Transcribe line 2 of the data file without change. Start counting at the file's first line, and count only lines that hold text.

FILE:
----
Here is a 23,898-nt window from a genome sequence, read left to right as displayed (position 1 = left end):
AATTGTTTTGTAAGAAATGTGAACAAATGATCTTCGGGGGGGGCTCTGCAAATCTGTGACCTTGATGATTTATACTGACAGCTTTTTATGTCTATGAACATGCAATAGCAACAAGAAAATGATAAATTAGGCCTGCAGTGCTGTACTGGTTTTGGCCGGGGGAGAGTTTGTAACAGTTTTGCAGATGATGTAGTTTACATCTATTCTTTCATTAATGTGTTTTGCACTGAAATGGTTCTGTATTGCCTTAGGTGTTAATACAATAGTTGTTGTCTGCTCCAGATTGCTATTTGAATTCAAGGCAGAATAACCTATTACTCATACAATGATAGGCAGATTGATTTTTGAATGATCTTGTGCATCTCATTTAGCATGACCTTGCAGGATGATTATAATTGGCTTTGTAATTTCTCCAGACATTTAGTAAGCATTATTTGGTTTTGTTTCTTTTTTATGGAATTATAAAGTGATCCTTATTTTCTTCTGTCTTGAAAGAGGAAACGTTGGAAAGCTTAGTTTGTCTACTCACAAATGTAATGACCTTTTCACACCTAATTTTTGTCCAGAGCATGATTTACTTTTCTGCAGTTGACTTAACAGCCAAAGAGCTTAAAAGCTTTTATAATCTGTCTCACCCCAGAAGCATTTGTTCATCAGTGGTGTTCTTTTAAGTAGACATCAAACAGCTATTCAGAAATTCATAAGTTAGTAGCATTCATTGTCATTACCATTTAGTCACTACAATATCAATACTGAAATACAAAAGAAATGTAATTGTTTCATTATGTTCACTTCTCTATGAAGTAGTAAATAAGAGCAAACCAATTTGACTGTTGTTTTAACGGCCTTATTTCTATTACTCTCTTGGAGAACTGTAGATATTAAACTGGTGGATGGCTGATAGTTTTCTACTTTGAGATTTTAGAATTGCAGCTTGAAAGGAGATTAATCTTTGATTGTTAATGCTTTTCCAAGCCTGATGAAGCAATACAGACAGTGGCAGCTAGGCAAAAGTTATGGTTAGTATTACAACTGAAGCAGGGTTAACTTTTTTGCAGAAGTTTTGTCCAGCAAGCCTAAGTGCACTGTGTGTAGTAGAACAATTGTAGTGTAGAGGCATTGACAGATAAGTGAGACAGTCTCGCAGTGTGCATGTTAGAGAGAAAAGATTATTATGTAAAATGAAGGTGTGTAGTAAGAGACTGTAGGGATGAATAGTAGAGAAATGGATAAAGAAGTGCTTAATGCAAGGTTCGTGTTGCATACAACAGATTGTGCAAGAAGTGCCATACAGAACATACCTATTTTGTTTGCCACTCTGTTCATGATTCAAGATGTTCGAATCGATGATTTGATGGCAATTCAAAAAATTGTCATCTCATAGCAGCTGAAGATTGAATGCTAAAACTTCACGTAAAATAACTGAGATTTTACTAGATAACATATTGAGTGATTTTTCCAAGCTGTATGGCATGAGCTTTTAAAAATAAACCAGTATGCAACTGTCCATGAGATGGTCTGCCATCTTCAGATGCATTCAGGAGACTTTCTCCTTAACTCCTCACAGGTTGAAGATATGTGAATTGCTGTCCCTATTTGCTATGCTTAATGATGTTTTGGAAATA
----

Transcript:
AATTGTTTTGTAAGAAATGTGAACAAATGATCTTCGGGGGGGGCTCTGCAAATCTGTGACCTTGATGATTTATACTGACAGCTTTTTATGTCTATGAACATGCAATAGCAACAAGAAAATGATAAATTAGGCCTGCAGTGCTGTACTGGTTTTGGCCGGGGGAGAGTTTGTAACAGTTTTGCAGATGATGTAGTTTACATCTATTCTTTCATTAATGTGTTTTGCACTGAAATGGTTCTGTATTGCCTTAGGTGTTAATACAATAGTTGTTGTCTGCTCCAGATTGCTATTTGAATTCAAGGCAGAATAACCTATTACTCATACAATGATAGGCAGATTGATTTTTGAATGATCTTGTGCATCTCATTTAGCATGACCTTGCAGGATGATTATAATTGGCTTTGTAATTTCTCCAGACATTTAGTAAGCATTATTTGGTTTTGTTTCTTTTTTATGGAATTATAAAGTGATCCTTATTTTCTTCTGTCTTGAAAGAGGAAACGTTGGAAAGCTTAGTTTGTCTACTCACAAATGTAATGACCTTTTCACACCTAATTTTTGTCCAGAGCATGATTTACTTTTCTGCAGTTGACTTAACAGCCAAAGAGCTTAAAAGCTTTTATAATCTGTCTCACCCCAGAAGCATTTGTTCATCAGTGGTGTTCTTTTAAGTAGACATCAAACAGCTATTCAGAAATTCATAAGTTAGTAGCATTCATTGTCATTACCATTTAGTCACTACAATATCAATACTGAAATACAAAAGAAATGTAATTGTTTCATTATGTTCACTTCTCTATGAAGTAGTAAATAAGAGCAAACCAATTTGACTGTTGTTTTAACGGCCTTATTTCTATTACTCTCTTGGAGAACTGTAGATATTAAACTGGTGGATGGCTGATAGTTTTCTACTTTGAGATTTTAGAATTGCAGCTTGAAAGGAGATTAATCTTTGATTGTTAATGCTTTTCCAAGCCTGATGAAGCAATACAGACAGTGGCAGCTAGGCAAAAGTTATGGTTAGTATTACAACTGAAGCAGGGTTAACTTTTTTGCAGAAGTTTTGTCCAGCAAGCCTAAGTGCACTGTGTGTAGTAGAACAATTGTAGTGTAGAGGCATTGACAGATAAGTGAGACAGTCTCGCAGTGTGCATGTTAGAGAGAAAAGATTATTATGTAAAATGAAGGTGTGTAGTAAGAGACTGTAGGGATGAATAGTAGAGAAATGGATAAAGAAGTGCTTAATGCAAGGTTCGTGTTGCATACAACAGATTGTGCAAGAAGTGCCATACAGAACATACCTATTTTGTTTGCCACTCTGTTCATGATTCAAGATGTTCGAATCGATGATTTGATGGCAATTCAAAAAATTGTCATCTCATAGCAGCTGAAGATTGAATGCTAAAACTTCACGTAAAATAACTGAGATTTTACTAGATAACATATTGAGTGATTTTTCCAAGCTGTATGGCATGAGCTTTTAAAAATAAACCAGTATGCAACTGTCCATGAGATGGTCTGCCATCTTCAGATGCATTCAGGAGACTTTCTCCTTAACTCCTCACAGGTTGAAGATATGTGAATTGCTGTCCCTATTTGCTATGCTTAATGATGTTTTGGAAATA